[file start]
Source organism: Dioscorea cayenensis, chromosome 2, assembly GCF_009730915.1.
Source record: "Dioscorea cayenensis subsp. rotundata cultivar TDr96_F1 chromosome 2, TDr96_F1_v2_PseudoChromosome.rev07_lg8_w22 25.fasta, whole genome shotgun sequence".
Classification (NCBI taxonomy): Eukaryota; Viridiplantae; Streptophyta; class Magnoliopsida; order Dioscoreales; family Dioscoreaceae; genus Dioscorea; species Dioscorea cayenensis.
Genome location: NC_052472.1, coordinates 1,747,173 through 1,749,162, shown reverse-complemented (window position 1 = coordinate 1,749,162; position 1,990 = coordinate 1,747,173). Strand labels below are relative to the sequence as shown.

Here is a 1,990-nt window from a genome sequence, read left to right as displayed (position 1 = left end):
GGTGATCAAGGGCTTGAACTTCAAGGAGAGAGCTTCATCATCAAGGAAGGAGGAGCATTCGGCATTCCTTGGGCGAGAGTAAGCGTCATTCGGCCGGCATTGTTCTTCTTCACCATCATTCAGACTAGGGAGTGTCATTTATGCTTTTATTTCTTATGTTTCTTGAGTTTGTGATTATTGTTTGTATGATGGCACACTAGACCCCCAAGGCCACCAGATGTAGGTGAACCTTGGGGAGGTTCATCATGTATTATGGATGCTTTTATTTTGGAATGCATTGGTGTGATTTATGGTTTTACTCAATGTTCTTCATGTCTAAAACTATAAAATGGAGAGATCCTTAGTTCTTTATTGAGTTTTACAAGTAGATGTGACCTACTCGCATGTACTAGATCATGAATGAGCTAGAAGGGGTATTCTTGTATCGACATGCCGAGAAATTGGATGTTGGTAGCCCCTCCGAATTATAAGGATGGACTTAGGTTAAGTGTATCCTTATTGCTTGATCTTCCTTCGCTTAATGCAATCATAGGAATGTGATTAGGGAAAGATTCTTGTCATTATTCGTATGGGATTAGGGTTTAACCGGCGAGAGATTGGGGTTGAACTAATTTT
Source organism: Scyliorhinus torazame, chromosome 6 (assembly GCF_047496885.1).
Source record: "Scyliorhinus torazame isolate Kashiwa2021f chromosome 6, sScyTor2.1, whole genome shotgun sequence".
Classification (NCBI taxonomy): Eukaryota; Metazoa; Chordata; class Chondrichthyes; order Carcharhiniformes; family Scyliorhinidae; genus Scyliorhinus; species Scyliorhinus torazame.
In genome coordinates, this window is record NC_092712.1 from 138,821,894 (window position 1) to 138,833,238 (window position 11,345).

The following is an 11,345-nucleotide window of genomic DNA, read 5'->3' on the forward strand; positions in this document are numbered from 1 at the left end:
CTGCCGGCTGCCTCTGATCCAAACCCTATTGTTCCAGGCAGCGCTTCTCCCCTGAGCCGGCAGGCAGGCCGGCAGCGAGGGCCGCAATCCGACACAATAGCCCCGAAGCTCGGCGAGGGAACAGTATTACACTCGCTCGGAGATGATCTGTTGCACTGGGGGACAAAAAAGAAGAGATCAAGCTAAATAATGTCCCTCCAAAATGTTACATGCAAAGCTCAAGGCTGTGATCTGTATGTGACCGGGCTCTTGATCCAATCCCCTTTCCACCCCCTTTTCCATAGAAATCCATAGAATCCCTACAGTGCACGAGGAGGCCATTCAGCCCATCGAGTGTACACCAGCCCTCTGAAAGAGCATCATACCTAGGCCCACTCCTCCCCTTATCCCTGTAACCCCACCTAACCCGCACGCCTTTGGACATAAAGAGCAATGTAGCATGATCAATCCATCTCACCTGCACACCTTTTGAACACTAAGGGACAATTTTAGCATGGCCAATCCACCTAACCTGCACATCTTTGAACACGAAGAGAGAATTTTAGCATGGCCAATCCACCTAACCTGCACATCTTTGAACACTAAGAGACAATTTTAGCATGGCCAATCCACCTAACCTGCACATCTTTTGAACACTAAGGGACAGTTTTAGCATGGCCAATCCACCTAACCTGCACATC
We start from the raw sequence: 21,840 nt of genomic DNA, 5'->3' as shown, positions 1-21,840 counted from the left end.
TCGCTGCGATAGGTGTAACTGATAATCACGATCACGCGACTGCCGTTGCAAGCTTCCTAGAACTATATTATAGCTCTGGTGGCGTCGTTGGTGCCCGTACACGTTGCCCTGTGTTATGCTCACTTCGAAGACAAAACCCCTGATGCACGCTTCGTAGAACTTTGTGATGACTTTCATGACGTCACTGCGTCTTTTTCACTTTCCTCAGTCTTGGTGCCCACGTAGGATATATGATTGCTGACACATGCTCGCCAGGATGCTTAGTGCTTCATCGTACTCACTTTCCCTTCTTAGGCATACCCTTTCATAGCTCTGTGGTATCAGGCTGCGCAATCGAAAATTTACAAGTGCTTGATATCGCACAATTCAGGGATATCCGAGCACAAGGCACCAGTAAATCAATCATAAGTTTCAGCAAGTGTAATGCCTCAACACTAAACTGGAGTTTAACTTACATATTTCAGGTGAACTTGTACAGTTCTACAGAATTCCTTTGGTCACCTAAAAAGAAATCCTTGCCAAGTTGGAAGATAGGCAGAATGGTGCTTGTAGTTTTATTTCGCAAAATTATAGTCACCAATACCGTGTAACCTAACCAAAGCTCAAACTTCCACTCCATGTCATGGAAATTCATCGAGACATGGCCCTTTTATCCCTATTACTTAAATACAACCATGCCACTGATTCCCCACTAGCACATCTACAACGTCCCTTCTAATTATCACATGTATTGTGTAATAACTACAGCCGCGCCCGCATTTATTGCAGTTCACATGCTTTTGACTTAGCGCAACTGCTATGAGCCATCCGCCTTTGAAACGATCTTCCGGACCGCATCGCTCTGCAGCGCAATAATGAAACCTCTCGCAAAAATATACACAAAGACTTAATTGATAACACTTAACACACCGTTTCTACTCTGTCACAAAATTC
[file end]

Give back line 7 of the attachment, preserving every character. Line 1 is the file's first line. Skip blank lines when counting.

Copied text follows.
Source organism: Scyliorhinus torazame, chromosome 6 (assembly GCF_047496885.1).